Portfolio Research Director, Kevin E. Donovan, CFA, shares his thoughts on the third quarter and what to expect between now and year-end.
Hello, I’m Kevin Donovan, Portfolio Research Director at CJM Wealth Advisers. I’m here to talk about the third quarter. Now, 2020 has been a unique year for many reasons. Obviously, the coronavirus has upended our work lives, our social lives, school lives for our kids, but you wouldn’t know that if you looked at the stock market returns for the third quarter. I want to put up a chart of third quarter performance of the major indexes. As you can see from this chart, everything was positive. We had the two major US indexes, the S&P 500 and the Dow Jones Industrial averages being positive. International and emerging markets were both up and bonds were up slightly so it was a good quarter from a market perspective.
Now, there are two different stories to the quarter. If you look at July and August, obviously things were looking really, really well in the market. We hit a peak on September 2nd when the S&P 500 was up over 15%. After that, we had a bit of a selloff through September and the S&P ended up 8.5%. Now in the beginning of the quarter, we had some good news coming out. We had earnings results for the second quarter and the second quarter was the first full quarter that companies really felt the full impact of the coronavirus shutdown. The expectations for earnings were very, very low and companies beat those low expectations, so that was good. They did a little better than the worst fears that were out there.
Also, we were seeing some signs of economic recovery. Employment trends were beginning to turn positive, which is always good. Then when September came around, the market had risen to such an extent, especially the growth stocks, like technology stocks in particular, evaluations were very, very high. Investors became a little concerned about those high evaluations, maybe these stocks have risen too far, too fast. We saw a bit of a pullback there and, also, we saw some slowdown in the economic trends that we had been seeing that were going on that were positive. Employment trends, for instance, began to slow down so less people were getting jobs. We saw some big announcements of some big layoffs by some major corporations. That really hits some investor confidence throughout September and September was actually a down month, but for the quarter as a whole, things looked pretty good.
If you look at the emerging markets return in there, it’s actually a little higher than the S&P 500. A big part of emerging markets is China and China is well ahead of us right now, in terms of coming out of the COVID crisis. A larger part of their economy is open. Things like movie theaters are open in China, so they’re doing better. That’s why emerging markets did particularly well in the third quarter.
Now, if you look at the full year chart, which we’ll put up now. It shows a little bit of a different story, only bonds and the S&P 500 are positive year-to-date. Still, the losses that we’re seeing in the other indexes, the international indexes and the Dow are very minor, especially when you consider how far down we were in March. The comeback inequities has been remarkable. People were talking about not seeing highs again for another two or three years. Well, it took about six months for the S&P to hit a new high. One thing to note on the year-to-date chart is how steady bonds have been and how bonds are leading so far this year.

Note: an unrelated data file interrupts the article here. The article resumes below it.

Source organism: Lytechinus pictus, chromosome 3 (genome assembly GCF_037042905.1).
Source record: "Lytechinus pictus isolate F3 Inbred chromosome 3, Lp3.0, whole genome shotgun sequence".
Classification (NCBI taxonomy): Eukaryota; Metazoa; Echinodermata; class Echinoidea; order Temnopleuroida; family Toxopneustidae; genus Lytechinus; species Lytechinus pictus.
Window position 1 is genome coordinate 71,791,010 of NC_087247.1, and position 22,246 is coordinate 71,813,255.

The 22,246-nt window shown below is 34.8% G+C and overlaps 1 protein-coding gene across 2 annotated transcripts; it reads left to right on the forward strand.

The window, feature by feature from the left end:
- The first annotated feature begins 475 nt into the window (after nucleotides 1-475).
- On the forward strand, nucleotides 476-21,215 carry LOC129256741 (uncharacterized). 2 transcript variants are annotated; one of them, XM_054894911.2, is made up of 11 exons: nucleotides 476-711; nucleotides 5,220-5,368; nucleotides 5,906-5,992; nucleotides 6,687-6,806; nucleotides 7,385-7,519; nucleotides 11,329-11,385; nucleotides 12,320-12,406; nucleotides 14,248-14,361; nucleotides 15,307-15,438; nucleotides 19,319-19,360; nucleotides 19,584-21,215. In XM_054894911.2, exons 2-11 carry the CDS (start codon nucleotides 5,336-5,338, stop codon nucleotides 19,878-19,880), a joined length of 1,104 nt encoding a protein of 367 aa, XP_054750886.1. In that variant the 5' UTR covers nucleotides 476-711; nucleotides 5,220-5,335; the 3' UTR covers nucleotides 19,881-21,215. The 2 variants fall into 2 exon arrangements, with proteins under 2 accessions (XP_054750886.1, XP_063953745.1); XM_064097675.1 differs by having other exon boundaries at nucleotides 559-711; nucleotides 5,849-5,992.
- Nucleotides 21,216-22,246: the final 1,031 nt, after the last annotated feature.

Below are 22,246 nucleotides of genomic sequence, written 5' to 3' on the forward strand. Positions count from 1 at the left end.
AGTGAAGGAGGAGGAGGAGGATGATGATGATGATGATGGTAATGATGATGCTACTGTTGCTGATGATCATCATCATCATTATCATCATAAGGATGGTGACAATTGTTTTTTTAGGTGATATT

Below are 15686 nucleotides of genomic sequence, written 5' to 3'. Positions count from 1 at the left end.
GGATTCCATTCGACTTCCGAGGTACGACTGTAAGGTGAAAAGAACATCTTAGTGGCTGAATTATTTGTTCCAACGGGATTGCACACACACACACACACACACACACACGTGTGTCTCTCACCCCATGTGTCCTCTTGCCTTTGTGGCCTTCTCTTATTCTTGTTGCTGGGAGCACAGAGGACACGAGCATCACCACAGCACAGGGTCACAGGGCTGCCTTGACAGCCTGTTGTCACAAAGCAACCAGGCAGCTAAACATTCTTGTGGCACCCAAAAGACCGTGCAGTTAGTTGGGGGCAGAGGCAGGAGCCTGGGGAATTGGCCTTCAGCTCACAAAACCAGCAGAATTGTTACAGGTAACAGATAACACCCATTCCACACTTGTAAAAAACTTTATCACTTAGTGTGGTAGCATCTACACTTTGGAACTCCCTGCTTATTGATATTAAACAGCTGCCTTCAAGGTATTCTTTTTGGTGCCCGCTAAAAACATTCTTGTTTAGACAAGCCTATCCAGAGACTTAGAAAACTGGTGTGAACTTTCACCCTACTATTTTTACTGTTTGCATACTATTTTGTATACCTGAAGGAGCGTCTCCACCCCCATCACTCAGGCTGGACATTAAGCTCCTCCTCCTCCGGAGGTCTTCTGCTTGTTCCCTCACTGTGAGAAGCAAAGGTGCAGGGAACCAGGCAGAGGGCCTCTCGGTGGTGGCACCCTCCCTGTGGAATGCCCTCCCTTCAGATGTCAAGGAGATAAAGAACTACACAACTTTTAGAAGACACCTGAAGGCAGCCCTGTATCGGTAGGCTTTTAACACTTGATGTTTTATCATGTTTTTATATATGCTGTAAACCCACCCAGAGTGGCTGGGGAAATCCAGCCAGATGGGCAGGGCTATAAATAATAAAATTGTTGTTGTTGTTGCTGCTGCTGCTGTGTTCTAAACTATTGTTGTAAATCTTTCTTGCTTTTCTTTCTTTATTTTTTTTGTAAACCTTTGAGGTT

This is why we hold bonds. In times of great stress in the markets, you want something that’s going to be stable when markets are down, bonds are usually up. Everything took a hit in March because March was just such a unique period, but bonds came back and they’ve been held steady. You can see it’s a straight line across since March for bonds, and they’re up almost 7% year-to-date.
What are we looking for going forward? Obviously, in about a month from now, we’re going to be having a presidential election. We are long-term investors. We have looked at past elections and how they impact longterm investment results. Basically, they have no impact on long-term results. We would discourage people from investing based upon their political beliefs. The market doesn’t really care who’s in office. They care about business results. You may see some volatility around election time, particularly if things get crazy or even more contentious than they are now, but long-term, we’re long-term holders. We’re not concerned in the longterm about that.
Things to be concerned about, though, are the rate of recovery of the economy from the coronavirus. If infections tick up… We are starting to see a little bit of an increase now in infections. If we see that rise dramatically, where we have to get to the point where we’re shutting things down again, that would obviously be a major concern.
Then earning season, again, is coming up in the third quarter. We are expecting earnings to decline based upon this third quarter this year versus the third quarter of last year, but they are expected to be better than they were during the second quarter. We’ll be looking at earnings numbers and they’ll be coming in right around election time so it’s going to be a busy November. We’d like to thank you on behalf of CJM Wealth Advisers for placing your trust in us and we hope you have a healthy and safe rest of the year.